While prime country house prices in England and Wales were largely unchanged in the third quarter, demand indicators proved optimistic, according to a report Wednesday by Knight Frank.
Prime country house prices—which Knight Frank defines as cottages, farmhouses, townhouses and manor houses—dipped by 0.1% between July and September. Annual growth remained at 0.2%, according to the report.
Those figures alone don’t inspire much confidence, but demand for prime country property continued its steady improvement over the summer, said the report, despite the uncertainty after June’s general election and the ongoing Brexit negotiations.
There was a 4.1% year-on-year increase in new prospective buyers between January and August 2017, the report said. The number of viewings was 6.5% higher year-on-year over the same period.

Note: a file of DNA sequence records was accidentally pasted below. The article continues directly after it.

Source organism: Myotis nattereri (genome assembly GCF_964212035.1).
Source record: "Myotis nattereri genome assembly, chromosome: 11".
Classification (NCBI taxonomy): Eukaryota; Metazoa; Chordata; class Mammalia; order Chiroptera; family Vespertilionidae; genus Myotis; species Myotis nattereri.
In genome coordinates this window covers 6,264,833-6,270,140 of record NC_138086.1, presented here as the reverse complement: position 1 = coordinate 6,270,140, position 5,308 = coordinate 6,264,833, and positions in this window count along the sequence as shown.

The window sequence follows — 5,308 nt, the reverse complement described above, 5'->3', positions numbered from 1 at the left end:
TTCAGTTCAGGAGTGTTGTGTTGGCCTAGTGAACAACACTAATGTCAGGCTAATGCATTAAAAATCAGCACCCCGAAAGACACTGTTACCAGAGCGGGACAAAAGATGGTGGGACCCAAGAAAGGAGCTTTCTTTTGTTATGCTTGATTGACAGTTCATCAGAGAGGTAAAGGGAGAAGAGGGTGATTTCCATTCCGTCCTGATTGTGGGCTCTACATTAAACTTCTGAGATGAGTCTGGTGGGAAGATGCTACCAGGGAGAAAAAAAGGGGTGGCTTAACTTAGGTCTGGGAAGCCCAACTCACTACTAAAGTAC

The prime country market has seen an increase in deals, too. Knight Frank’s sales were up 6% year-on-year between January and the end of August, with a 35% increase in sales above £2 million (US$2.6 million) year-on-year for the last four months alone.
However, looking forward, “falling stock levels at the top end of the market could weigh on sales volumes as the year progresses,” said Oliver Knight, research associate at Knight Frank, in the report.
There were 8.2% fewer homes worth over £1 million (US$1.3 million) listed for sale across England and Wales at the end of August compared with the same period last year, and 9.5% fewer homes over £2 million listed, said the report.
At the top end of the market, properties valued between £4 million (US$5.3 million) and £5 million (US$6.6 million) have seen prices decline by 1.8% on average over the course of the quarter, and are down 5.3% year-on-year, according to the report.
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